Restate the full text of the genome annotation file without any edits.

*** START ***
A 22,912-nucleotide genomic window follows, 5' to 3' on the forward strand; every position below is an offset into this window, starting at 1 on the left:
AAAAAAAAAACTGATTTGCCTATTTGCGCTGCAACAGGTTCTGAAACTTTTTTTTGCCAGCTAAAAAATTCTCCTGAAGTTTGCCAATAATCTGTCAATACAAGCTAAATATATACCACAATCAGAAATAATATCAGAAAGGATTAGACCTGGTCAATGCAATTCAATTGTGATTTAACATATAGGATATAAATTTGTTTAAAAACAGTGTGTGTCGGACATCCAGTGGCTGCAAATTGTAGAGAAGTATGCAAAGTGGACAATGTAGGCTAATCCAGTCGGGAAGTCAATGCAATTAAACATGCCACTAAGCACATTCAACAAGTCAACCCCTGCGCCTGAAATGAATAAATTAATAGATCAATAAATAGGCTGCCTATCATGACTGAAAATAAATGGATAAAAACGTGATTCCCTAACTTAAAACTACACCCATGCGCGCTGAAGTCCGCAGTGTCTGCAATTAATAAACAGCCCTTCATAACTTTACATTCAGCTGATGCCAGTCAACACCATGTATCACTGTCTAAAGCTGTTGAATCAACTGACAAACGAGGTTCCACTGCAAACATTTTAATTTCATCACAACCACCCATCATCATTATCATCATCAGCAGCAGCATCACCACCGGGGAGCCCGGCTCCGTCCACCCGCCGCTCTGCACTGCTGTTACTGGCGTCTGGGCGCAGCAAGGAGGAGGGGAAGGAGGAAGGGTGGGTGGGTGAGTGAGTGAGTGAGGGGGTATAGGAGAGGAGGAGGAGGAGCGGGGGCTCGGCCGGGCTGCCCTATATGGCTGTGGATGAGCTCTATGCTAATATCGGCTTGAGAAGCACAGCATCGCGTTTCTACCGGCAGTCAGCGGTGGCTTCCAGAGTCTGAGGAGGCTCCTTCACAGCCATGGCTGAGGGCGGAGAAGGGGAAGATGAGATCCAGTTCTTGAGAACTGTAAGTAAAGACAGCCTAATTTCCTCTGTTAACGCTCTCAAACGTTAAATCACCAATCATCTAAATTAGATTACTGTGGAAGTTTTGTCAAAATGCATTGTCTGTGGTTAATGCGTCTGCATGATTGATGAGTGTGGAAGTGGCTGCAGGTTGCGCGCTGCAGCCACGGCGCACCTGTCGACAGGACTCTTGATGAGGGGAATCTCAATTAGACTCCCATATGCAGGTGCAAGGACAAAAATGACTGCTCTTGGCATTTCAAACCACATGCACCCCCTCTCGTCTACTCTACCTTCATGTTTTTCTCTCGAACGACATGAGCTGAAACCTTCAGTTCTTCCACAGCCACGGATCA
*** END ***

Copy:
A 22,912-nucleotide genomic window follows, 5' to 3' on the forward strand; every position below is an offset into this window, starting at 1 on the left:
AAAAAAAAAACTGATTTGCCTATTTGCGCTGCAACAGGTTCTGAAACTTTTTTTTGCCAGCTAAAAAATTCTCCTGAAGTTTGCCAATAATCTGTCAATACAAGCTAAATATATACCACAATCAGAAATAATATCAGAAAGGATTAGACCTGGTCAATGCAATTCAATTGTGATTTAACATATAGGATATAAATTTGTTTAAAAACAGTGTGTGTCGGACATCCAGTGGCTGCAAATTGTAGAGAAGTATGCAAAGTGGACAATGTAGGCTAATCCAGTCGGGAAGTCAATGCAATTAAACATGCCACTAAGCACATTCAACAAGTCAACCCCTGCGCCTGAAATGAATAAATTAATAGATCAATAAATAGGCTGCCTATCATGACTGAAAATAAATGGATAAAAACGTGATTCCCTAACTTAAAACTACACCCATGCGCGCTGAAGTCCGCAGTGTCTGCAATTAATAAACAGCCCTTCATAACTTTACATTCAGCTGATGCCAGTCAACACCATGTATCACTGTCTAAAGCTGTTGAATCAACTGACAAACGAGGTTCCACTGCAAACATTTTAATTTCATCACAACCACCCATCATCATTATCATCATCAGCAGCAGCATCACCACCGGGGAGCCCGGCTCCGTCCACCCGCCGCTCTGCACTGCTGTTACTGGCGTCTGGGCGCAGCAAGGAGGAGGGGAAGGAGGAAGGGTGGGTGGGTGAGTGAGTGAGTGAGGGGGTATAGGAGAGGAGGAGGAGGAGCGGGGGCTCGGCCGGGCTGCCCTATATGGCTGTGGATGAGCTCTATGCTAATATCGGCTTGAGAAGCACAGCATCGCGTTTCTACCGGCAGTCAGCGGTGGCTTCCAGAGTCTGAGGAGGCTCCTTCACAGCCATGGCTGAGGGCGGAGAAGGGGAAGATGAGATCCAGTTCTTGAGAACTGTAAGTAAAGACAGCCTAATTTCCTCTGTTAACGCTCTCAAACGTTAAATCACCAATCATCTAAATTAGATTACTGTGGAAGTTTTGTCAAAATGCATTGTCTGTGGTTAATGCGTCTGCATGATTGATGAGTGTGGAAGTGGCTGCAGGTTGCGCGCTGCAGCCACGGCGCACCTGTCGACAGGACTCTTGATGAGGGGAATCTCAATTAGACTCCCATATGCAGGTGCAAGGACAAAAATGACTGCTCTTGGCATTTCAAACCACATGCACCCCCTCTCGTCTACTCTACCTTCATGTTTTTCTCTCGAACGACATGAGCTGAAACCTTCAGTTCTTCCACAGCCACGGATCA